When I tell the story of how Pascal and I met in Paris, I often make reference to the Moulin Rouge, the legendary Parisian cabaret located at the tip of Paris' red-light district, Pigalle (just a short walk from Montmartre where Pascal and I used to live). In the early days, this famous cabaret was a hotspot for "happening" painters, poets and bourgeois locals; today it is frequented mostly by tourists and corporate executives. But the venue, the dancers, and the show continue to maintain the Moulin Rouge tradition of opulent glitter and glamour. It is an extravaganza of music, dancing, feathers, rhinestones, sequins and champagne.
Like most things in Paris, the Moulin Rouge has a rich history. Here are just a few fun facts about the greatest cabaret on earth:
- The first Can Can dancers at the Moulin Rouge were not professionals, rather working class girls-by-day (linen maids, laundresses and seamstresses), rowdy, boisterous party girls-by-night. Most of the dancers became famous due to their peculiar and suggestive "stage" names such as la Goulue (the glutton), Nini Pattes-en-l'Air (a leg-over, muse of artist Toulouse-Lautrec), Grille d'Egout (drain cover) and la Mome Fromage (kid cheese).
- The first show was called Frou Frou. It was such a great success that the owner, a superstitious man, chose to title each revue with the names that begin with "F." To date, the shows have been: Frou Frou, Frisson, Fascination, Fantastic, Festival, Follement, Frénesie, 'Femmes, Femmes, Femmes', Formidable and Féerie.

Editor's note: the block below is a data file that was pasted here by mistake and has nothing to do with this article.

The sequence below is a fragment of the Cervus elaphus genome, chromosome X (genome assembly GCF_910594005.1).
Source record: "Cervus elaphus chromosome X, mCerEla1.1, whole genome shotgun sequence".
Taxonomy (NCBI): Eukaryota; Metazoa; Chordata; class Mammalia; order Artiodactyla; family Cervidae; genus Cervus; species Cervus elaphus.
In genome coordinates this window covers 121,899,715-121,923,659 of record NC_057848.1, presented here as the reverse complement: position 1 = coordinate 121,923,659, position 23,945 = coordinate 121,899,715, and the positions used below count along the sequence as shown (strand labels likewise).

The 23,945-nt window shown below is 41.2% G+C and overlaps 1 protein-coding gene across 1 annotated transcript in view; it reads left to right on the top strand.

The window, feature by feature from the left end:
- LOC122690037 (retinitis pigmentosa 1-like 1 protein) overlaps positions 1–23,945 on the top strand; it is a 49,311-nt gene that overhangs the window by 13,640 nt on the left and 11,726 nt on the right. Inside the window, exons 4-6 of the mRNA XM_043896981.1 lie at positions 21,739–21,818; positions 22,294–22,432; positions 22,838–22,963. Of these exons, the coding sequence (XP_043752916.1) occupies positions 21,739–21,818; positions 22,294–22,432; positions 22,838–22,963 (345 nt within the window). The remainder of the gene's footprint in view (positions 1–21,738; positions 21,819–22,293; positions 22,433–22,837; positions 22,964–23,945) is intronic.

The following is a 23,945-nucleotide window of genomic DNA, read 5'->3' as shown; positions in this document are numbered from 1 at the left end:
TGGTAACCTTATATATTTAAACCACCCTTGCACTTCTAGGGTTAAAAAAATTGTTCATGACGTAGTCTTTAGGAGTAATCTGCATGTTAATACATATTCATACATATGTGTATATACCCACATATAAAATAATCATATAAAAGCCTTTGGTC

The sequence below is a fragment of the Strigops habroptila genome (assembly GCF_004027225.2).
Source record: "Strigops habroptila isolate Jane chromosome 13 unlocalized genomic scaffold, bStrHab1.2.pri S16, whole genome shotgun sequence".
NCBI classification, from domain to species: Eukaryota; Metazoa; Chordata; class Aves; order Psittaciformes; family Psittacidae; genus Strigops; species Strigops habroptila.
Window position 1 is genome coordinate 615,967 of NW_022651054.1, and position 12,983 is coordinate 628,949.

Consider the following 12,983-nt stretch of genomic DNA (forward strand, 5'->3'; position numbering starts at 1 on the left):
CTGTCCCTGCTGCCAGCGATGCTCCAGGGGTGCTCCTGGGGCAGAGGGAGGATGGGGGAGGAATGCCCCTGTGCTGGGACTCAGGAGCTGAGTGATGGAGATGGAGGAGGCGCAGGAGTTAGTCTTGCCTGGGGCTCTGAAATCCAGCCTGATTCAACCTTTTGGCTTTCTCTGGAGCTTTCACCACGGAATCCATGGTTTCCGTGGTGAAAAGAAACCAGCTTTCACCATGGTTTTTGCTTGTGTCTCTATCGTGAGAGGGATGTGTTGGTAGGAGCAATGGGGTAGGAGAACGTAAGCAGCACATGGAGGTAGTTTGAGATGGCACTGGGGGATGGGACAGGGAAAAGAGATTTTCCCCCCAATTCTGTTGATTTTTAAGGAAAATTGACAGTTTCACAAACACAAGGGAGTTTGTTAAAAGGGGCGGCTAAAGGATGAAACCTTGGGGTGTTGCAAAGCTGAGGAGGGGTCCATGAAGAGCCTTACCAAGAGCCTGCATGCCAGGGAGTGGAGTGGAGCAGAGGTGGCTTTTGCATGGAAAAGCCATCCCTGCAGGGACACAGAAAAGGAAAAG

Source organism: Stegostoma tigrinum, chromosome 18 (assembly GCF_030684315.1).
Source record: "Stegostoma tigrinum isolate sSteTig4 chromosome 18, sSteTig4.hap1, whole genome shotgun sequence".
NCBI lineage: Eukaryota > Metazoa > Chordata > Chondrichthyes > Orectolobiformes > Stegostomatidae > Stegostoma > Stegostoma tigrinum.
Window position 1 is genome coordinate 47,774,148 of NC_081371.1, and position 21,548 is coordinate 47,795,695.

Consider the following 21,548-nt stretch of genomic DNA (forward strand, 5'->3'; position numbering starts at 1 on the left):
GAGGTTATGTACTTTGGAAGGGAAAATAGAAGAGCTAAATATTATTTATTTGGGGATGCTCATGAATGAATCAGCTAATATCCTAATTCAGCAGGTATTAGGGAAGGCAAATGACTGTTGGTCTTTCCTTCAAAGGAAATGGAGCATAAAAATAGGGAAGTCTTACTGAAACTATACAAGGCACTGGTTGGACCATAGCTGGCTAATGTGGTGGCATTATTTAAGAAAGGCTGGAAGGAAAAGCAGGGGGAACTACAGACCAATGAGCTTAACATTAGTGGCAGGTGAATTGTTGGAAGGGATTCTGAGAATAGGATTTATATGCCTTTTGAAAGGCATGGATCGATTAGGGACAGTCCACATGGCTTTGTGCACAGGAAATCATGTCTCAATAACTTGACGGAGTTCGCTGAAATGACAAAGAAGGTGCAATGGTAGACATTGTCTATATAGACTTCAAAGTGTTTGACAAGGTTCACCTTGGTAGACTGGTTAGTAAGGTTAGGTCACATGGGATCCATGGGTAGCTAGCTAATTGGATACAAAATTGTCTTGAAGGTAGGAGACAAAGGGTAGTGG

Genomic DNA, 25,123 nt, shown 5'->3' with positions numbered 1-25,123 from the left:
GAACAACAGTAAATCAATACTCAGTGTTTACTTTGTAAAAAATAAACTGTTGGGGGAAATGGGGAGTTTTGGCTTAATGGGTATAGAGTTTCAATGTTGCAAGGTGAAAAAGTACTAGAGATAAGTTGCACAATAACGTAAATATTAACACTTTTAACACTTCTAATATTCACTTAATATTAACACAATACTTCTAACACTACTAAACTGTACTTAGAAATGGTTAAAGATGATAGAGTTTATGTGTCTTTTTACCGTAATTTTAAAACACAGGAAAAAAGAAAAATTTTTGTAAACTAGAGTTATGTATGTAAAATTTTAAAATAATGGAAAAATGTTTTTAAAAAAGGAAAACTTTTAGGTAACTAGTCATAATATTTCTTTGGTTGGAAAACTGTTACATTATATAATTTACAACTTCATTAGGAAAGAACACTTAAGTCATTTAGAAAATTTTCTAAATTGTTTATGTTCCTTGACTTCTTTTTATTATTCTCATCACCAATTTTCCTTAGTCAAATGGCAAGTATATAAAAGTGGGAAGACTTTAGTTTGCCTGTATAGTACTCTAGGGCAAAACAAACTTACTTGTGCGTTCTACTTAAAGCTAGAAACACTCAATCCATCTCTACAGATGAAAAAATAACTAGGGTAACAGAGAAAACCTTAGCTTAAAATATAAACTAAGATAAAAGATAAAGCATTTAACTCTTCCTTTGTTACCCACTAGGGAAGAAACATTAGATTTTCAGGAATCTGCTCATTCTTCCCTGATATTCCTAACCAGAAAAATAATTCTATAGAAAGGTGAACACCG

- Speaking of "F"-words, the Moulin Rouge goes through a lot of feathers. They have their own preferred feather maker.
- The dancers' shoes must be able to withstand the girls dropping to the floor, doing the splits, and performing acrobatic tricks - all to the fast-paced, frenetic rhythm of the French Cancan. A traditional Parisian shoemaker, M. Clairvoy's makes special shoes just for the Moulin Rouge.
- Celebrities like Edith Piaf, Yves Montand, Ginger Rogers, The Village People, Liza Minnelli, Michael Baryshnikov, The Gipsy Kings, Elton John, Frank Sinatra, Ella Fitzgerald and Juliette Binoche have all performed at the Moulin Rouge.
- Jackie Clerico, the same superstitious owner who insisted on "F" titles for the revues, staged the first topless dancers in 1962 and installed a giant aquarium that elevates from below stage for a nautical ballet. The aquarium (and the topless dancers) are still part of the revue today.
- The Moulin Rouge is the biggest champagne buyer in the world - around 350,000 bottles a year - more or less 1000 bottles per day!
- There are more than 100 artists on stage and almost as many waiters and bus boys to keep up with the champagne-drinking crowd.
- These days, the show costs anywhere from 92 to 180 euros (with dinner), but this extravagant, show-stopping cabaret is well worth it! Just like riding the gondolas in Venice, it's one of those touristy attractions you really shouldn't miss.